Date of Conferral







Anthony Perry (CommitteeChair)


Walden University

College of Social and Behavioral Sciences

This is to certify that the doctoral dissertation by

Sylvania Ann Jones

has been found to be complete and satisfactory in all respects,

and that any and all revisions required by

the review committee have been made.

Review Committee

Dr. Anthony Perry, Committee Chairperson, Psychology Faculty

Dr. Stephen Burgess, Committee Member, Psychology Faculty

Dr. James Carroll, University Reviewer, Psychology Faculty

Chief Academic Officer

Eric Riedel, Ph.D.

Walden University


Factors Related to Muscle Dysmorphia Symptomology in Adolescent Males


Sylvania Ann Jones

BS, Wayland Baptist University 1999

MA, Wayland Baptist University 2009

MA, Webster University 2006

Dissertation Submitted in Partial Fulfillment

of the Requirements for the Degree of

Doctor of Philosophy


Walden University

December 2016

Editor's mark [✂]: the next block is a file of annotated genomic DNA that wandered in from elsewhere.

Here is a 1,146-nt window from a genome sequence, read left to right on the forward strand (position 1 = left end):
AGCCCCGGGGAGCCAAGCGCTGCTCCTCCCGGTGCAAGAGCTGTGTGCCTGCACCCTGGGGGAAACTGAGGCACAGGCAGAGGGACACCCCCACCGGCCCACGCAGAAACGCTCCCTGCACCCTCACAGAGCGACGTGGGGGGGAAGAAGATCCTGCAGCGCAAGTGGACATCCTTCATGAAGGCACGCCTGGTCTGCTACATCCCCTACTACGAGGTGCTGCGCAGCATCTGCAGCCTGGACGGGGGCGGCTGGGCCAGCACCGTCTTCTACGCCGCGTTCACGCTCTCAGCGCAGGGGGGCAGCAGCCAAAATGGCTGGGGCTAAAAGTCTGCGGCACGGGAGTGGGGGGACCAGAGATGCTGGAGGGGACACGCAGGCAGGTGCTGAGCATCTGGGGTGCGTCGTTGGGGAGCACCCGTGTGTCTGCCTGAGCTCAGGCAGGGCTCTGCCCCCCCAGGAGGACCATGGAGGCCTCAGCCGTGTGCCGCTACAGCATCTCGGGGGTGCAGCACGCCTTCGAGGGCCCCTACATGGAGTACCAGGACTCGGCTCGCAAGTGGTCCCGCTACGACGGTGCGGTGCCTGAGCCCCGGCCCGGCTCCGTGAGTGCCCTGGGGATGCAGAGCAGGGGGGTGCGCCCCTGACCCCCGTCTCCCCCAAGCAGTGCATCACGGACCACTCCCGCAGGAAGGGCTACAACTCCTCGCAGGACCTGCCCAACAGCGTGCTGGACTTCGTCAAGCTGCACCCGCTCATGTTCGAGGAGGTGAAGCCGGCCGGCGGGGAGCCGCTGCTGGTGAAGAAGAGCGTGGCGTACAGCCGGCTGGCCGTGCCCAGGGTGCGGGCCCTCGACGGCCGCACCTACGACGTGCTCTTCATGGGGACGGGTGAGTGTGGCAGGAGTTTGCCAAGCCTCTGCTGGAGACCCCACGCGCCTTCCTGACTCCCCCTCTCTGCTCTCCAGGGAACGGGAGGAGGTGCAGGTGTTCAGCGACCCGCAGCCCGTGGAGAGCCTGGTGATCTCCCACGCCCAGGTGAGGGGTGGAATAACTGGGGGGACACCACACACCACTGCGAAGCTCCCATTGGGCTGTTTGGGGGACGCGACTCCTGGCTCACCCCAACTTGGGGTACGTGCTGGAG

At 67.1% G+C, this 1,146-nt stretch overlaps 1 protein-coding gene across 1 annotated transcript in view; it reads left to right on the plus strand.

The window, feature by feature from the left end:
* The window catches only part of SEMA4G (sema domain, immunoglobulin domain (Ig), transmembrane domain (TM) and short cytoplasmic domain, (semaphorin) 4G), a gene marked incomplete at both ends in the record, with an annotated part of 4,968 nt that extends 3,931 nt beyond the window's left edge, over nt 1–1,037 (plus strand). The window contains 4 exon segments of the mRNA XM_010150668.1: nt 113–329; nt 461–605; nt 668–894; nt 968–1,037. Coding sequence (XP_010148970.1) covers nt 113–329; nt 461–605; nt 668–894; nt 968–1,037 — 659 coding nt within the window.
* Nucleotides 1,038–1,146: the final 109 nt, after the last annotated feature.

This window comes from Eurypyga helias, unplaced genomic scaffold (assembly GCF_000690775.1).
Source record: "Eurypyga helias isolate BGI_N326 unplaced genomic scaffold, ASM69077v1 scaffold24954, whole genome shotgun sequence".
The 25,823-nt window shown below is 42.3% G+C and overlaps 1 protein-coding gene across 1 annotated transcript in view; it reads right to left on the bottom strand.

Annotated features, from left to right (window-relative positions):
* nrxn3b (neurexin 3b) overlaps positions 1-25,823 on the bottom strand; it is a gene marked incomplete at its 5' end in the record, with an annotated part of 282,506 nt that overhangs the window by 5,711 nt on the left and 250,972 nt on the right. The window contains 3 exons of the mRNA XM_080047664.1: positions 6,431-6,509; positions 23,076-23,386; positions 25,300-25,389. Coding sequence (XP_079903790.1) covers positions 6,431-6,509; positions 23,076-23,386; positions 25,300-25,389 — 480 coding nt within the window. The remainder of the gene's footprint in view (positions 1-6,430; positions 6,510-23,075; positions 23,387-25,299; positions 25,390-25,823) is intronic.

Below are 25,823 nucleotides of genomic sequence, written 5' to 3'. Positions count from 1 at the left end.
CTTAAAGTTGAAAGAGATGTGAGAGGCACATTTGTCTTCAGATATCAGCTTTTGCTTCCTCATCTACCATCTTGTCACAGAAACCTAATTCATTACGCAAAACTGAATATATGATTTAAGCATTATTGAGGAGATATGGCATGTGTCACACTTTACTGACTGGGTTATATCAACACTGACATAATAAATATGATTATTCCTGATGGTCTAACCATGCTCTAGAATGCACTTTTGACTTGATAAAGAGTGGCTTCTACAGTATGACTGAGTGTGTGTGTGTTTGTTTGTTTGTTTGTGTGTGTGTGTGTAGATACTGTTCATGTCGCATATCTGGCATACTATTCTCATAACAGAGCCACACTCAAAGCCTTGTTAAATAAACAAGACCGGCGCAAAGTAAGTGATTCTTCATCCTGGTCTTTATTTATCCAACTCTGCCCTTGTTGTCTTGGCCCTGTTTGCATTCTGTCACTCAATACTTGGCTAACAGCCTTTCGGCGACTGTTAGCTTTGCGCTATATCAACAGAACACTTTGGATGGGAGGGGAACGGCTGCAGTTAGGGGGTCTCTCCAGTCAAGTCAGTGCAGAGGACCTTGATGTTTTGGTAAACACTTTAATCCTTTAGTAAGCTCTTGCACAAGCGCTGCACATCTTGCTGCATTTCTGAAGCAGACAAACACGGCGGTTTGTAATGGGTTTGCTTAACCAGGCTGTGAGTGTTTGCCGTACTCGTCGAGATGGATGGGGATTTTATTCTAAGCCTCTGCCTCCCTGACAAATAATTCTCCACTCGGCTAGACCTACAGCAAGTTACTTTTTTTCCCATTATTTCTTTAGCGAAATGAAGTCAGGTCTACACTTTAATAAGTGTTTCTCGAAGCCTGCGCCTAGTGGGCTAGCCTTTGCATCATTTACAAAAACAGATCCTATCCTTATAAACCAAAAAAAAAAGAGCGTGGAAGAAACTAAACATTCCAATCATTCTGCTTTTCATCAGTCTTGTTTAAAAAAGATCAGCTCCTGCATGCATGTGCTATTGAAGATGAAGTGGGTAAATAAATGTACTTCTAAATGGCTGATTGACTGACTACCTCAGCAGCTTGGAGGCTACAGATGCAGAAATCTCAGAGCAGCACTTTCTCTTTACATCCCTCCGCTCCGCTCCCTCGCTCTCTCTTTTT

The prevalence of muscle dysmorphia symptomology in adolescent males continues to increase, and yet remains under diagnosed in adolescents, supporting the need for a study to increase the understanding of the factors related to muscle dysmorphia symptomology. The purpose of this quantitative survey research study was to determine variables that predict the muscle dysmorphia symptomology in a nonclinical sample of high school adolescent males. The psycho-behavioral model of muscle dysmorphia was used as the conceptual model to explain the psychological factors such as self-esteem and body dissatisfaction and behavioral factors such as bodybuilding dependence that were hypothesized to be related to muscle dysmorphia. Quantitative surveys included the Body Dysmorphic Examination Self Report, Body Esteem Scale for Adolescents and Adults, Rosenberg Self-Esteem Scale, Body Building Dependence Scale and a researcher-developed demographic survey. The study participants included a sample of 97 high school males. Multiple regression analysis was used to determine the relative strength of the variables in predicting muscle dysmorphia. The results showed that there were several significant predictors of muscle dysmorphia symptomology including race/ethnicity, level of body dissatisfaction, and body building dependence. Sexual orientation and self-esteem were not significant predictors of muscle symptomology. The current study filled the gap in the literature regarding factors that predict muscle dysmorphia among adolescent males. This information supports the development of professional practice and psychoeducational programs designed to assist adolescent males with muscle dysmorphia. This study benefits this cohort by presenting awareness of muscle dysmorphia.